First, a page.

It's Firefox, and in the bookmarks bar, you have GrayKey login, GrayKey/GrayShift Support, and a certain page from Apple support explaining how to enter recovery mode...
To me, that suggests that these cops have it bookmarked because GrayShift is using some sort of Recovery Mode exploit, similar to Checkm8 did through Checkra1n for the A10 and below, and the cops have it bookmarked so they remember how to do it.
For me, that means I have my eyes all on whether an iPhone 12, iPhone 12 Pro, or (new) iPhone SE 2nd Gen get hacked. Right now the highest confirmed GrayKey hack is an iPhone 11, which wouldn't have the change. We'll see whether Apple got them this time.
"Devices first released in Fall 2020 or later are equipped with a 2nd-generation Secure Storage Component. The 2nd-generation Secure Storage Component adds counter lockboxes. Each counter lockbox stores a 128-bit salt, a 128-bit passcode verifier, an 8-bit counter, and an 8-bit maximum attempt value. Access to the counter lockboxes is through an encrypted and authenticated protocol.
Counter lockboxes hold the entropy needed to unlock passcode-protected user data. To access the user data, the paired Secure Enclave must derive the correct passcode entropy value from the userʼs passcode and the Secure Enclaveʼs UID. The user’s passcode can’t be learned using unlock attempts sent from a source other than the paired Secure Enclave. If the passcode attempt limit is exceeded (for example, 10 attempts on iPhone), the passcode-protected data is erased completely by the Secure Storage Component."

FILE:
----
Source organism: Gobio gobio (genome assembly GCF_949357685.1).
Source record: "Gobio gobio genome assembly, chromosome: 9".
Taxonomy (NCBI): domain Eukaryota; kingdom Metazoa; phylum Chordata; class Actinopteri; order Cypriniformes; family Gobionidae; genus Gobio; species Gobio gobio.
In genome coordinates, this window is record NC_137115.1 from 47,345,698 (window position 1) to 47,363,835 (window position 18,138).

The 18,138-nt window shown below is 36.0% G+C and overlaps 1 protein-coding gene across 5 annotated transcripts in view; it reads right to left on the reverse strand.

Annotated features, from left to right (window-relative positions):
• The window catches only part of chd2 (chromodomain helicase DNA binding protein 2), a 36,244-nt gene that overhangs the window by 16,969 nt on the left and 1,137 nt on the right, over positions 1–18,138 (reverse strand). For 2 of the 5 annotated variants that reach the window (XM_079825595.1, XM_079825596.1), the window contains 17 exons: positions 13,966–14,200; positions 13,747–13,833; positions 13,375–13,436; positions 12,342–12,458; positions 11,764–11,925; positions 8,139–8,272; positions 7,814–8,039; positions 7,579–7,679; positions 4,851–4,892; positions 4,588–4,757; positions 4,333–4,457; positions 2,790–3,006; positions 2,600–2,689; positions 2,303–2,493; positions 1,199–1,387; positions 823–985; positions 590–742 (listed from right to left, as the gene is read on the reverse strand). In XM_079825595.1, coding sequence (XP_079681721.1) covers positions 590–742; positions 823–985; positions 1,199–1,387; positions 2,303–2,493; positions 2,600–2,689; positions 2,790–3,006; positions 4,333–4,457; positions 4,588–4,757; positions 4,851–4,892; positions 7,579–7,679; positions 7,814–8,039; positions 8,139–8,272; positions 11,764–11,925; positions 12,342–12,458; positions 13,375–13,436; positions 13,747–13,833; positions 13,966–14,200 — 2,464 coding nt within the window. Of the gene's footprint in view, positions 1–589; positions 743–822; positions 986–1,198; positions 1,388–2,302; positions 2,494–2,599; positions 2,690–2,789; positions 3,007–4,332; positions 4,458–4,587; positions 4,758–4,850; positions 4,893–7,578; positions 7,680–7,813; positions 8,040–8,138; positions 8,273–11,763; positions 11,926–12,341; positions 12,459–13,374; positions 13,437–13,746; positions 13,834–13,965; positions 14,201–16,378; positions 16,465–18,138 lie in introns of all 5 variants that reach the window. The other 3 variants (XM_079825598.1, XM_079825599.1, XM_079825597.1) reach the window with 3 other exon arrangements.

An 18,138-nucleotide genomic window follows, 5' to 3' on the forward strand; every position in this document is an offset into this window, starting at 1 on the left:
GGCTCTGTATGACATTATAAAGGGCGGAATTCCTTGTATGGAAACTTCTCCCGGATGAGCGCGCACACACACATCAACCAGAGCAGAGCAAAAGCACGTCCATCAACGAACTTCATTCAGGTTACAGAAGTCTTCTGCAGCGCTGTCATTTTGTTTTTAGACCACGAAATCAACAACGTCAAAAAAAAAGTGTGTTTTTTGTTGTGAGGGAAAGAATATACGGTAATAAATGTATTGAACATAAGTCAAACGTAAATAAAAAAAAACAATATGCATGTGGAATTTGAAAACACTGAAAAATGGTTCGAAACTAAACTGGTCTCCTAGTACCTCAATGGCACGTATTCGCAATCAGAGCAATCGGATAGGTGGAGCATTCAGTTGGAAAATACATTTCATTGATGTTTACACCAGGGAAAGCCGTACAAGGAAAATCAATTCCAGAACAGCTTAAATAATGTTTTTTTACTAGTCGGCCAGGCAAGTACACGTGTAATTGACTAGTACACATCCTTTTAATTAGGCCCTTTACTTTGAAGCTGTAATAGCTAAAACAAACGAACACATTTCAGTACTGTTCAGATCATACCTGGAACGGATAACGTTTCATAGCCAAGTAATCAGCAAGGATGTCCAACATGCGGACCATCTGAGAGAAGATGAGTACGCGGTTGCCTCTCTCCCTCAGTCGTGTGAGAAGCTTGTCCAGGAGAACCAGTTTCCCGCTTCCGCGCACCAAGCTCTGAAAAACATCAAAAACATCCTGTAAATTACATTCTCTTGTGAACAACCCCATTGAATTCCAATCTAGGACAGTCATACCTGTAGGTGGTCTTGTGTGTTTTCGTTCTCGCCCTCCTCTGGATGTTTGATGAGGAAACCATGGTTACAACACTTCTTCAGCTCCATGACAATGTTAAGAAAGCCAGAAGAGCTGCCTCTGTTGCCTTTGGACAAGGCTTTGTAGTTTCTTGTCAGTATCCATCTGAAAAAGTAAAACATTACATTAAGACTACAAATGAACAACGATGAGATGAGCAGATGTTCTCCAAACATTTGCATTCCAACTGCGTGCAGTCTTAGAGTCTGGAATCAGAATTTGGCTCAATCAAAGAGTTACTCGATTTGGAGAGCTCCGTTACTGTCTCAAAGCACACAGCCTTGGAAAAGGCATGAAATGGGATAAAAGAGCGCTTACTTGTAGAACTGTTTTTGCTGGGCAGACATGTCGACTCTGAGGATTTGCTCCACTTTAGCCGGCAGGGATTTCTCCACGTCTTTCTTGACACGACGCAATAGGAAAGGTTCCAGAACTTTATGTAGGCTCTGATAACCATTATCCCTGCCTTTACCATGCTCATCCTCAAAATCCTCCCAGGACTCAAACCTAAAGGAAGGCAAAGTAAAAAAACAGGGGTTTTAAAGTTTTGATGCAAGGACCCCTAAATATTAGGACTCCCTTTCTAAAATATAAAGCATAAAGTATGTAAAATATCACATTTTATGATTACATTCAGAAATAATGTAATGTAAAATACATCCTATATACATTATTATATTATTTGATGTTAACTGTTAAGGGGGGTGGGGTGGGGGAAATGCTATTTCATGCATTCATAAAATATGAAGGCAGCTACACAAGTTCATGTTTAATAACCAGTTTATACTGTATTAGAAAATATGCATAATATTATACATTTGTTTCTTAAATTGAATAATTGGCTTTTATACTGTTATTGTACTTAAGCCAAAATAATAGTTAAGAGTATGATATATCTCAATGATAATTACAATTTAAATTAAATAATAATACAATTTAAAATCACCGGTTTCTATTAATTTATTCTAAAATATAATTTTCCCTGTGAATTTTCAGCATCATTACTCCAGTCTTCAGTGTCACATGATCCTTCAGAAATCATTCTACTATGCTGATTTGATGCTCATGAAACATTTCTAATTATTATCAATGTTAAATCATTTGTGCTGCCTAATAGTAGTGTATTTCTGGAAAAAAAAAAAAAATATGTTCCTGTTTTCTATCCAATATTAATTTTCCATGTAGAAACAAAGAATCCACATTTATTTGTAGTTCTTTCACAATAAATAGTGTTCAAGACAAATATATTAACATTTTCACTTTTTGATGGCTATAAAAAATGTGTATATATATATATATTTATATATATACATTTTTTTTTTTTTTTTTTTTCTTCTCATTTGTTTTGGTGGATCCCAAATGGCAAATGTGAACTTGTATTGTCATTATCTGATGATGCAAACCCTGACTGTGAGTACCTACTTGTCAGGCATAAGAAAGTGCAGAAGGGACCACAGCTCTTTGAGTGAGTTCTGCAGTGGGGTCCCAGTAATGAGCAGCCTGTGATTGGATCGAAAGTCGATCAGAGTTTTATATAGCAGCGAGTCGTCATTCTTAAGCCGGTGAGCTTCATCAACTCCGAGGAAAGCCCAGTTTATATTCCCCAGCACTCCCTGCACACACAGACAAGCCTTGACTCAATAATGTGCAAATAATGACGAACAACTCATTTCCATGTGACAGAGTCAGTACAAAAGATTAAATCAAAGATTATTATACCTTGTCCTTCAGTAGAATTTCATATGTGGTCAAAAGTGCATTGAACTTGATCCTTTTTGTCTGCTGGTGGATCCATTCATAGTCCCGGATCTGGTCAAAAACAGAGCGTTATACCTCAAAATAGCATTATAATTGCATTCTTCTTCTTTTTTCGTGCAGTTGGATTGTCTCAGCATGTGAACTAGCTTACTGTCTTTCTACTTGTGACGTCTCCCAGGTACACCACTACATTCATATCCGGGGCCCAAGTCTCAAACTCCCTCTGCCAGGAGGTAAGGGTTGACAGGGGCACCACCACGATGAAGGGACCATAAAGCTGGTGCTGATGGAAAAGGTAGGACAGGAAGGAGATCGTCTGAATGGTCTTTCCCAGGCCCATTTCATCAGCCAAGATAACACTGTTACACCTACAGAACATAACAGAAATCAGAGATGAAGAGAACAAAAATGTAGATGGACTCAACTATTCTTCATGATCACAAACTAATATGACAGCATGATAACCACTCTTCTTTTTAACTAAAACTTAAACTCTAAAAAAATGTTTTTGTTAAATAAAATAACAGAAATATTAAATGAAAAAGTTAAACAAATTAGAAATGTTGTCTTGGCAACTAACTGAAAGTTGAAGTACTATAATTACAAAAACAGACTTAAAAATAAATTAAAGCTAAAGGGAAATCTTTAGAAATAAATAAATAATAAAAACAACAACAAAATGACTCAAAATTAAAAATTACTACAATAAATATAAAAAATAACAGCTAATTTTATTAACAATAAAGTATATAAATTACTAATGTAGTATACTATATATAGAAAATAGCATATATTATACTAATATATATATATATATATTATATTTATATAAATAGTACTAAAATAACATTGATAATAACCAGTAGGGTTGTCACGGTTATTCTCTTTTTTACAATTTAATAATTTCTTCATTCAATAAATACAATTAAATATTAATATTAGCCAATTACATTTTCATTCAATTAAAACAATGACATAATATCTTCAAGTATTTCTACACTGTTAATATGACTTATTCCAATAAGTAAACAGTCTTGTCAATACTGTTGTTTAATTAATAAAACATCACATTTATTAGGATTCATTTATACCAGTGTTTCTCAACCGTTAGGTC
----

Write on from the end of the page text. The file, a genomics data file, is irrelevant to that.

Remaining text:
(I now really pay attention when typing my passcode, which doesn't happen often because of Touch ID)
Worked on the passwordless 2FA part of it
When you design protocols like this, the big question is whether there is a bias in the salt and verifier keys that get installed in the SE at the time of manufacture. It's a good design as described in principle, assuming there is sufficient entropy in those 128-bit values, as we tend to assume the field size is what provides the security, but really, it's that there are this many sufficiently random bytes from that field that provides the assurance. If you have seen how crypto gets backdoored in practice, key length doesn't matter if the RNG is hobbled in a deniable way.
Personally and armchairing it, if I were solving this problem I would work more on brute forcing collisions in sensor/image sampling human fingerprints than bothering with crypto and side channels. But in terms of the real threat model, it makes more sense to approach it from the perspective of what the whole product truly is and what it provides.